Entries linking to finger-board
"terminal or digital member of the hand" (in a restricted sense not including the thumb), Old English finger, fingor "finger," from Proto-Germanic *fingraz (source also of Old Saxon fingar, Old Frisian finger, Old Norse fingr, Dutch vinger, German Finger, Gothic figgrs "finger"), with no cognates outside Germanic; perhaps ultimately from PIE root *penkwe- "five."
As a unit of measure for liquor and gunshot (late Old English) it represents the breadth of a finger, about three-quarters of an inch. They generally are numbered from the thumb outward, and named index finger, fool's finger, leech- or physic-finger, and ear-finger.
"piece of timber sawn flat and thin, longer than it is wide, wider than it is thick, narrower than a plank;" Old English bord "a plank, flat surface," from Proto-Germanic *burdam (source also of Old Norse borð "plank," Dutch bord "board," Gothic fotu-baurd "foot-stool," German Brett "plank"), perhaps from a PIE verb meaning "to cut." See also board (n.2), with which this is so confused as practically to form one word (if indeed they were not the same word all along).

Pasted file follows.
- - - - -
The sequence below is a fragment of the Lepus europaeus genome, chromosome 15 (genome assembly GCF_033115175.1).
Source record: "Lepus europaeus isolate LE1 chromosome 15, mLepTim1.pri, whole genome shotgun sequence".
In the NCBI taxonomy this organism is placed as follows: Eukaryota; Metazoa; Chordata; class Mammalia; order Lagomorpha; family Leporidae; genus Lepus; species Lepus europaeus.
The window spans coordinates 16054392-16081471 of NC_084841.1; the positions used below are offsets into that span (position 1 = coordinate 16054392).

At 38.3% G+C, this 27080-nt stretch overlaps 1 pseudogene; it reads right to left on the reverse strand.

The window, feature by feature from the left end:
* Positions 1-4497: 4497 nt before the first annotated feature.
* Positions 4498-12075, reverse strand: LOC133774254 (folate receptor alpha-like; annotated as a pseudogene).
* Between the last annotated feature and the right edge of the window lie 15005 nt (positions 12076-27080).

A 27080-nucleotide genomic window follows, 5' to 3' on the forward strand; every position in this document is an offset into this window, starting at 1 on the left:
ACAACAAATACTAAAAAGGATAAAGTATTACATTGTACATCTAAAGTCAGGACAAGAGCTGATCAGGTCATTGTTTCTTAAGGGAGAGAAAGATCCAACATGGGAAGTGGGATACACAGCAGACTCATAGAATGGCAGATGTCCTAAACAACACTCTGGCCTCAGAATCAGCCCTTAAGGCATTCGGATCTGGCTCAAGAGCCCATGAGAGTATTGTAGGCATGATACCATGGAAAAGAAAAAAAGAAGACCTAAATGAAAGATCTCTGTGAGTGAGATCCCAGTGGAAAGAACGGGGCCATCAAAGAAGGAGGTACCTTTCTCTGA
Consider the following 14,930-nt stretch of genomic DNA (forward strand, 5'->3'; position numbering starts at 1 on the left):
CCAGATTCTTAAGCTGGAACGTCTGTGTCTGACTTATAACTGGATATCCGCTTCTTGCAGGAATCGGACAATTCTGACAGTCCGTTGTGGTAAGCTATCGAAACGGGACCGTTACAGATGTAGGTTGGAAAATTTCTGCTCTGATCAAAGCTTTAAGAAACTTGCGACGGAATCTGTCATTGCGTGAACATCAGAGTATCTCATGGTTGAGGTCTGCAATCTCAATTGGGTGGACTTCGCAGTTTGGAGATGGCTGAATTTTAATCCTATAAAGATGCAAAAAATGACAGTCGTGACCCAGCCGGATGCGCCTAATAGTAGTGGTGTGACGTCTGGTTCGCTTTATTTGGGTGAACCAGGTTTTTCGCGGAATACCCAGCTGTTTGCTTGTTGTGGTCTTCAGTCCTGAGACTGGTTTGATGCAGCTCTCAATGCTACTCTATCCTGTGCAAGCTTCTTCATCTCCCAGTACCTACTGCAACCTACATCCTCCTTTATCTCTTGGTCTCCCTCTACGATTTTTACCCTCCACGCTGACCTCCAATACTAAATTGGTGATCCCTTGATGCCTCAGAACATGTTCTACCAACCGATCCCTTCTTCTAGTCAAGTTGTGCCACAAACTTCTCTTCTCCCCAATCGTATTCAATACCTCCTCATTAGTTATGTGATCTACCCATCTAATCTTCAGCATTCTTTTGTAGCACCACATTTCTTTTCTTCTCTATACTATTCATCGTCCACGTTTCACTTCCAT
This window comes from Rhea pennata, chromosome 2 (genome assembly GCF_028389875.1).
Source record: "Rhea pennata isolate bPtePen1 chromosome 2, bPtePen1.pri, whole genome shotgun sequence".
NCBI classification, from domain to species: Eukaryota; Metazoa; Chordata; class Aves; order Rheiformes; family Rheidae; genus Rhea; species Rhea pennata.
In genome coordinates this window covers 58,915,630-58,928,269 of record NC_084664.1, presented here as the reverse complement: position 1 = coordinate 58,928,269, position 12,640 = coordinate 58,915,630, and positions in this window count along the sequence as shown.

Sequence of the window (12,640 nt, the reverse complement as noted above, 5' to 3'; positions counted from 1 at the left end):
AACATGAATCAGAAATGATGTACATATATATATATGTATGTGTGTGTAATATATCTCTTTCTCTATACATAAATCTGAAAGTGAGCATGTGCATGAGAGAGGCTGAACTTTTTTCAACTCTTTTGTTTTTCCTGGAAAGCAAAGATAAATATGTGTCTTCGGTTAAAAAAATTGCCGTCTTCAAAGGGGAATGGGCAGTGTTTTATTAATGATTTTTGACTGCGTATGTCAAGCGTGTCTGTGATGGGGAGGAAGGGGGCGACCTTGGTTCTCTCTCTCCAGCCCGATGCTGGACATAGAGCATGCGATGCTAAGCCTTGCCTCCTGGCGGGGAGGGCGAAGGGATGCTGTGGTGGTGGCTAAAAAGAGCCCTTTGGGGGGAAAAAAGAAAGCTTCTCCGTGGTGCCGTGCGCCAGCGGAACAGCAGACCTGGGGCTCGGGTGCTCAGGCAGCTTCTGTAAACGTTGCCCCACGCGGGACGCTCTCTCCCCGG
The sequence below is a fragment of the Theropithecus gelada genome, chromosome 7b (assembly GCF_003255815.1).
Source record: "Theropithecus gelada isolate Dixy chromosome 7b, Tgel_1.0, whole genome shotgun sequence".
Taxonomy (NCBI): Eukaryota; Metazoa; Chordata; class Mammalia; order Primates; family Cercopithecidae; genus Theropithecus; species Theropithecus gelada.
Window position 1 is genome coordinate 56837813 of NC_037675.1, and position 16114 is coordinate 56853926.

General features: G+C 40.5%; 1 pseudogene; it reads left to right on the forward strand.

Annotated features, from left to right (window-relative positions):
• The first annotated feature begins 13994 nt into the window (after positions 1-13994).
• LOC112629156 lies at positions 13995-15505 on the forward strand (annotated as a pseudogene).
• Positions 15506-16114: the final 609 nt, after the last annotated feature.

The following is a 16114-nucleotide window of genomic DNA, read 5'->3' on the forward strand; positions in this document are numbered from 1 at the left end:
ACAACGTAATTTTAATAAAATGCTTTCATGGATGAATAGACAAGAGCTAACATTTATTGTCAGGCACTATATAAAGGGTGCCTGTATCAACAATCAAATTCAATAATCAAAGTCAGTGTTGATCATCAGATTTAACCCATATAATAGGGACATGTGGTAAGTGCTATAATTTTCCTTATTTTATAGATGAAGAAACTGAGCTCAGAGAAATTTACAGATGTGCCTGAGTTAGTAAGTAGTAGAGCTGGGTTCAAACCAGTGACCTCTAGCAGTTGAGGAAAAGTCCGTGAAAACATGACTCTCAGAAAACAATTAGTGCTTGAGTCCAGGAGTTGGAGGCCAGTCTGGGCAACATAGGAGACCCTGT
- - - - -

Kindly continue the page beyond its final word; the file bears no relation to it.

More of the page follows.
In late Old English or early Middle English the sense was extended to include "table;" hence the transferred meaning "food" (early 14c.), as "that which is served upon a table," especially "daily meals provided at a place of lodging" (late 14c.). Compare boarder, boarding, and Old Norse borð, which also had a secondary sense of "table" and an extended sense "maintenance at table." Hence also above board "honest, open" (1610s; compare modern under the table "dishonest"). A further extension is to "table where council is held" (1570s), then transferred to "leadership council, persons having the management of some public or private concern" (1610s), as in board of directors (1712).
"Bow to the board," said Bumble. Oliver brushed away two or three tears that were lingering in his eyes; and seeing no board but the table, fortunately bowed to that.
Meaning "table upon which public notices are written" is from mid-14c. Meaning "table upon which a game is played" is from late 14c. Meaning "thick, stiff paper" is from 1530s. Boards "stage of a theater" is from 1768.